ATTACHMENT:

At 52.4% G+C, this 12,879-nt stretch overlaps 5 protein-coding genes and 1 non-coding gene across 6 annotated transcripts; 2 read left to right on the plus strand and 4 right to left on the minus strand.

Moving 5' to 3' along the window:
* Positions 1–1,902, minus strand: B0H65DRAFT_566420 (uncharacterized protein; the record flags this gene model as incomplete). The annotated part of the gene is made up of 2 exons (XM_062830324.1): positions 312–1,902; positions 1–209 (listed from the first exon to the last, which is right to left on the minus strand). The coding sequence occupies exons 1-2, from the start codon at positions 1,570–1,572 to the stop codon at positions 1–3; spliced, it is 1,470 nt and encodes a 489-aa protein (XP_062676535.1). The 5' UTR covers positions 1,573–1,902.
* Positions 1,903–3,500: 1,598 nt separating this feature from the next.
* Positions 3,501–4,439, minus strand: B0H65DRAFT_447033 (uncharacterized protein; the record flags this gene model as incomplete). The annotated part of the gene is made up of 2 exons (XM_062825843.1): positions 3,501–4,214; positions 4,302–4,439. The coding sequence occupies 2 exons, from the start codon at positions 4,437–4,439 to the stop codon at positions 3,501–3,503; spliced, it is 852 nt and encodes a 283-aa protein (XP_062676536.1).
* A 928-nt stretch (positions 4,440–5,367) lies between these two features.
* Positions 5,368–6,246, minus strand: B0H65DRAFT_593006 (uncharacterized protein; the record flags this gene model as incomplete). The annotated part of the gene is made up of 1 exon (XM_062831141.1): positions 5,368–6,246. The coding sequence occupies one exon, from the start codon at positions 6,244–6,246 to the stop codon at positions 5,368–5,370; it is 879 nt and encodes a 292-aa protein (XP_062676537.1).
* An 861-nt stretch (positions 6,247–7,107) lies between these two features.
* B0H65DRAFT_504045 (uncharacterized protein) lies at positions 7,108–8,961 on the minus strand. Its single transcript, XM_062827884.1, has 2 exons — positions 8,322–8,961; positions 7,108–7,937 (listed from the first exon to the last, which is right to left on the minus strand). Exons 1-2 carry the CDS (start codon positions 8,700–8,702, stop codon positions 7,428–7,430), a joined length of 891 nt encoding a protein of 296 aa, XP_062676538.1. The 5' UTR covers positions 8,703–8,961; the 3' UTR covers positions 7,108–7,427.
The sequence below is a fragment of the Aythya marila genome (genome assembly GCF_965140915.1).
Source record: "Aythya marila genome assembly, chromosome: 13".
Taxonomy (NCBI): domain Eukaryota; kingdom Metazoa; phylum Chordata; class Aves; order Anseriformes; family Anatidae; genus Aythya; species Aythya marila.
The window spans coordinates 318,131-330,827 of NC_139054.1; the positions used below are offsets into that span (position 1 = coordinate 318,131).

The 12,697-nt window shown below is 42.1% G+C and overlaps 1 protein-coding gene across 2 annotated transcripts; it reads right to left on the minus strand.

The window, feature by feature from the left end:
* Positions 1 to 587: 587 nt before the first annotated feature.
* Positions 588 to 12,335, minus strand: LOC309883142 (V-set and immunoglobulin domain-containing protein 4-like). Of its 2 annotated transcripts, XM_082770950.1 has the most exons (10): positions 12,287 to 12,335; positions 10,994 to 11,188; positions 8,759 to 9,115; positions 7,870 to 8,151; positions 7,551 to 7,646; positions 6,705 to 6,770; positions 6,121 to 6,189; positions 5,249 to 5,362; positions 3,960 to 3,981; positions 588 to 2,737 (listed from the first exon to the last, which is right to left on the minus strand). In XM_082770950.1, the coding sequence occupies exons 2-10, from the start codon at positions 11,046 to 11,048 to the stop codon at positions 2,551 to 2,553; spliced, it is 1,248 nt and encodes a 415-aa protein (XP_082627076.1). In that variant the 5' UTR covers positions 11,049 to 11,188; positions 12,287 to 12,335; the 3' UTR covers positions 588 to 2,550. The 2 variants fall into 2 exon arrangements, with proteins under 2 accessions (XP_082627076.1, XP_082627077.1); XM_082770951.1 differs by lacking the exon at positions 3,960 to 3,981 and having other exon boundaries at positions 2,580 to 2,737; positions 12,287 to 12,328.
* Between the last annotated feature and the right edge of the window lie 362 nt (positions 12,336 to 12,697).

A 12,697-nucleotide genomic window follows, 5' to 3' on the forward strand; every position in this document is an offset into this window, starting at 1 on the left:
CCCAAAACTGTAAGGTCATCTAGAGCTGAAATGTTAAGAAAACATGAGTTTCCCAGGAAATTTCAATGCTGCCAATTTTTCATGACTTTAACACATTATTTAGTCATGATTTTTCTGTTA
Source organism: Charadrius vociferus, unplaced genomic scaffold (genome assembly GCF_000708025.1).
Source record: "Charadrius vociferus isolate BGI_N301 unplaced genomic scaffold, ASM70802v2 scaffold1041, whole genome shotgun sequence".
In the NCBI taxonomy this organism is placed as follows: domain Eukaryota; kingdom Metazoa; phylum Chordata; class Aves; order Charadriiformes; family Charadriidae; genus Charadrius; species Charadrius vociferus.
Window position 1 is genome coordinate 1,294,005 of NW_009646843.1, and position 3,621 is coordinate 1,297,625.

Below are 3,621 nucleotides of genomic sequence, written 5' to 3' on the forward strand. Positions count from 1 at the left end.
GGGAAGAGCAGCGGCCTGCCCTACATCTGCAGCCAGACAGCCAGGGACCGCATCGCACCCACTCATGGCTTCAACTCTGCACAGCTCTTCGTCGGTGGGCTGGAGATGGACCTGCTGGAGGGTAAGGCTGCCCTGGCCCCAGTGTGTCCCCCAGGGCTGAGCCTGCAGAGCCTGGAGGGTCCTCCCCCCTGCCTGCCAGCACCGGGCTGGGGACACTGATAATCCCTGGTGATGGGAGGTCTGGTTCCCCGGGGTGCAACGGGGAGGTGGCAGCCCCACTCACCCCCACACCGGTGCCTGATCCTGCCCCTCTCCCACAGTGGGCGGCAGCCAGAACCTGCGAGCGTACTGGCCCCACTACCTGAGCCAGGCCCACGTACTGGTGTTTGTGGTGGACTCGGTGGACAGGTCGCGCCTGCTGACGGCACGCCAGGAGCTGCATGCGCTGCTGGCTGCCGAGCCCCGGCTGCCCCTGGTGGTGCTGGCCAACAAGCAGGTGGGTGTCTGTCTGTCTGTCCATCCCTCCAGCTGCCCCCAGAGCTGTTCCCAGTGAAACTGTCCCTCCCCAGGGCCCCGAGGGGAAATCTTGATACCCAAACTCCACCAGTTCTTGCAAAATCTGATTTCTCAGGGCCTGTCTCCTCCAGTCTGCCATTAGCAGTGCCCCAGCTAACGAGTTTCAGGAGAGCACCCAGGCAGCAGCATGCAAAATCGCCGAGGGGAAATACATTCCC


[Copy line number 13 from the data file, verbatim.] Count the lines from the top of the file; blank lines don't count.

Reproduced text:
The window spans coordinates 318,131-330,827 of NC_139054.1; the positions used below are offsets into that span (position 1 = coordinate 318,131).